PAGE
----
Wednesday, April 08, 2009

When Words are Worthless

Like just about every pastor on this planet, I'm pondering the coming weekend. Tomorrow we celebrate Maundy Thursday, then on through Good Friday to Easter Morning. This is the highest point of celebration for those who are called the Sons and Daughters of God, revealed in the life, death, and resurrection of Jesus the Christ, conqueror of evil, defeater of death, Hope and Life for all who believe.

If there is ever a weekend for which we need to choose our words carefully, this is it.

But we live in a world in which words have lost their power and punch. Words, which used to represent Ideas and Meanings, are now just one more tool in the hands of lesser people known as advertisers. Words have been co-opted to mean much less than they used to mean.

Take the word "epic." What should "epic" mean? Epic once meant Heroic, Grandeur, Historic, Grandly-Sweeping-Across-The-Land. Epic would describe Hercules, Epic would describe a few hundred soldiers fighting back tens of thousands of their enemies. Epic might describe Neil Armstrong stepping upon the plains of the moon.

Epic has been co-opted by the Outdoor Adventure Crowd. Now, "epic" means a nice bike ride down the side of a mountain, or a freefall before the parachute opens, or even a bungee jump. I get it - people who do these things do so because they want more than the mundane office-and-SUV life, and living these adventures helps them feel like part of something so much more alive, so much bigger than 'normal life.' But still. . ."epic" would once mean once-in-every-ten-generations; today, thousands of men and women are having 'epic' adventures every single weekend of summer.

Even worse are the way words have been twisted and tormented in the hands of copy-writers trying to get you into the mall or the grocery store. Amazing now describes a new pair of shoes, Powerful now describes an mp3 player, and, perhaps most troubling, Miraculous can now describe a Chocolate Chip Cookie recipe.

Words meant to describe the mind-bending, the truly out-of-this-world, the particularly rare or great are now attached to the common, the fad, the fleeting, in order to convince the purchaser that they are somehow taking part in something important.

But then, I flail about looking for a word to describe what happened Easter morning. I quickly become disheartened, for if all the BIG WORDS no longer mean BIG THINGS, what will people think when we use those same BIG WORDS to describe the one truly BIG ACT of history? If people translate Miraculous as "chocolate chip cookies," what will they think when I describe the empty tomb as miraculous? If people equate Epic with a bike ride through the woods, what will they think when I describe Christ's life as epic? If Amazing, Awesome, Stupendous all describe cars, stereos, and soup, how can those same words describe the King of the Universe laid dead in a tomb? How can they ever hope to describe a tomb now empty, and Life Everlasting poured out upon the universe?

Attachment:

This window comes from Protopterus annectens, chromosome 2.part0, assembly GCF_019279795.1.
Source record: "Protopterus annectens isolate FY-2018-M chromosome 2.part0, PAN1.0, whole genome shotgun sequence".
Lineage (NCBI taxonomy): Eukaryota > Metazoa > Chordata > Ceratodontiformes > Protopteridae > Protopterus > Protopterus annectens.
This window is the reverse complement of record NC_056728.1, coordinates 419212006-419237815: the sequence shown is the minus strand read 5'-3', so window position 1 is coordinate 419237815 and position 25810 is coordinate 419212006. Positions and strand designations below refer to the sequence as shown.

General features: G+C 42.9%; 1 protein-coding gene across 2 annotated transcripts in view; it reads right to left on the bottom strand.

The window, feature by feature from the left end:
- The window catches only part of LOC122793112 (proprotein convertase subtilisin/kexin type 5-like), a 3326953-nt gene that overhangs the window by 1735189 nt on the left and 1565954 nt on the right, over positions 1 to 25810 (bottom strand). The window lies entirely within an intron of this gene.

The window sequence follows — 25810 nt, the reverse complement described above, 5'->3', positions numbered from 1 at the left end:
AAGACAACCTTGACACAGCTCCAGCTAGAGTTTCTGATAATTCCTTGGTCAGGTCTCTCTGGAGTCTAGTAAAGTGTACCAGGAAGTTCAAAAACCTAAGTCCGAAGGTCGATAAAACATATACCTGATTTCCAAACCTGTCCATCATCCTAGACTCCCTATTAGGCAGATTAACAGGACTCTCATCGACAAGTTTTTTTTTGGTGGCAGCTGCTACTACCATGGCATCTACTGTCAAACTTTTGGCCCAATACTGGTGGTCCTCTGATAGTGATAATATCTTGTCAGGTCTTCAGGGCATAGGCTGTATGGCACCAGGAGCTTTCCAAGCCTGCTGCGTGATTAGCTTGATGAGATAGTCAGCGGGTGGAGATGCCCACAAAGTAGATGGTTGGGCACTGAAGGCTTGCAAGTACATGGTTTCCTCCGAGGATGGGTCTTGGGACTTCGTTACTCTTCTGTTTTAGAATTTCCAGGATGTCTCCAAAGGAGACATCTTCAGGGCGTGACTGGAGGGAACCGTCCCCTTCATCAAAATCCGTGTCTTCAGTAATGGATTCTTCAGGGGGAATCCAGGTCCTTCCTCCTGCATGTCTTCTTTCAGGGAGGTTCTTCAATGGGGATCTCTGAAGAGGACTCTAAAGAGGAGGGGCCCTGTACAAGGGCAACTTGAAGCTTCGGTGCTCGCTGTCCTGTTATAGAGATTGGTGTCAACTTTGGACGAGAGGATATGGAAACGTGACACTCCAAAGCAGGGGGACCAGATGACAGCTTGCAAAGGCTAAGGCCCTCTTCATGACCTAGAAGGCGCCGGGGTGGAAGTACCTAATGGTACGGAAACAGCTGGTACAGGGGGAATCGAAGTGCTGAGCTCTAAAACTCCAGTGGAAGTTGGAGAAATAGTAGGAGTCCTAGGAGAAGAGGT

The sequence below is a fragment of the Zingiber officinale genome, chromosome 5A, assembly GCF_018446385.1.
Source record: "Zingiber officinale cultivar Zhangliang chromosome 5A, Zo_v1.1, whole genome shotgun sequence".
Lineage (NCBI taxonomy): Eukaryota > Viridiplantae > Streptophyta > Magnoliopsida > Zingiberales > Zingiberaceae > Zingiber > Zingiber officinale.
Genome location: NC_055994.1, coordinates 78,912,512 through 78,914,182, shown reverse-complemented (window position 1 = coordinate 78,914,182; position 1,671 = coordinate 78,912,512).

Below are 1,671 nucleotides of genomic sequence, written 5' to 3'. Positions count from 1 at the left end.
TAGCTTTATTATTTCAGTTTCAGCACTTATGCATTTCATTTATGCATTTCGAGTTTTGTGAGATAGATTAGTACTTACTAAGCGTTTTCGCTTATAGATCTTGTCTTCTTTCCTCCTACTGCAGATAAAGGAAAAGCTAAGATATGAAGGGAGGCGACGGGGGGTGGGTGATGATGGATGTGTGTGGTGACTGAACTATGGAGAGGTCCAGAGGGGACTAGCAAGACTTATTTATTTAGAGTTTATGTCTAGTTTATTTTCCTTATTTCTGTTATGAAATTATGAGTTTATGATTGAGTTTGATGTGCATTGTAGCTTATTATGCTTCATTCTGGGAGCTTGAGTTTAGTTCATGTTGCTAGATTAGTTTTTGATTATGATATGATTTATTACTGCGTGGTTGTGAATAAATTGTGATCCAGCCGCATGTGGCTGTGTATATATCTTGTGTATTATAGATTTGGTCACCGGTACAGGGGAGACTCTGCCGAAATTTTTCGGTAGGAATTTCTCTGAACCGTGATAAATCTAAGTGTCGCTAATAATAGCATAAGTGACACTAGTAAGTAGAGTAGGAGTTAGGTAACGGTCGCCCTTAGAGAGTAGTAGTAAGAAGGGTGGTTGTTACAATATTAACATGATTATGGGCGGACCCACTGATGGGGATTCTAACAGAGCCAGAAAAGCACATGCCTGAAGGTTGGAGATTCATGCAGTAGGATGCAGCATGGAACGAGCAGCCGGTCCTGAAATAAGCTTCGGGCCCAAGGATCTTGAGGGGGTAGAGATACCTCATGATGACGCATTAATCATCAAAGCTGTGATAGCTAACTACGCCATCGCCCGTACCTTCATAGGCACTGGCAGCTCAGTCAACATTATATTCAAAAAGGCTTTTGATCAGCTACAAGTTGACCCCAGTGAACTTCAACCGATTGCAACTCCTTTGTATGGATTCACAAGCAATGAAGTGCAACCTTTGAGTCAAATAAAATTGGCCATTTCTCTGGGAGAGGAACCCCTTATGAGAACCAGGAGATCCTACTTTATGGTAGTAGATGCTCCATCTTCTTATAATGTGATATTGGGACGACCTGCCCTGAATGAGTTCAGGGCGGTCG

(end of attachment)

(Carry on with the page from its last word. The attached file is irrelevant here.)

If our language has been co-opted, twisted, and destroyed. . .what ever is left? What language shall we borrow to describe our dearest Friend? How do we get beyond that false set of assumptions so insidiously implanted by Madison Avenue and Hollywood?

When words have been gutted of their worth. . .what is the Preacher to say?


Beth B said...

Great post, Dan.

"If our language has been co-opted, twisted, and destroyed. . .what ever is left?"

Perhaps that is why we have been given a Meal...

Come to this sacred table . . . not to express an opinion, but to seek His presence and pray for His Spirit.

Christ's blessings be yours this Holy Week, Dan.

Ann said...

You're hitting our culture where it hurts - in the emptiness of meaning, where words are not filled with depth, breadth or integrity. Excellent!
I wonder if there's a metaphor here in the parallel features we're witnessing: the demise of newspapers which report truthfully via solid investigation and the rise of endless verbosity on TV and the internet? More words, less truth, commitment and meaningfulness. Less willingness to pay truth-tellers (buying a reputable publication, e.g.), and more like-opinionated community building?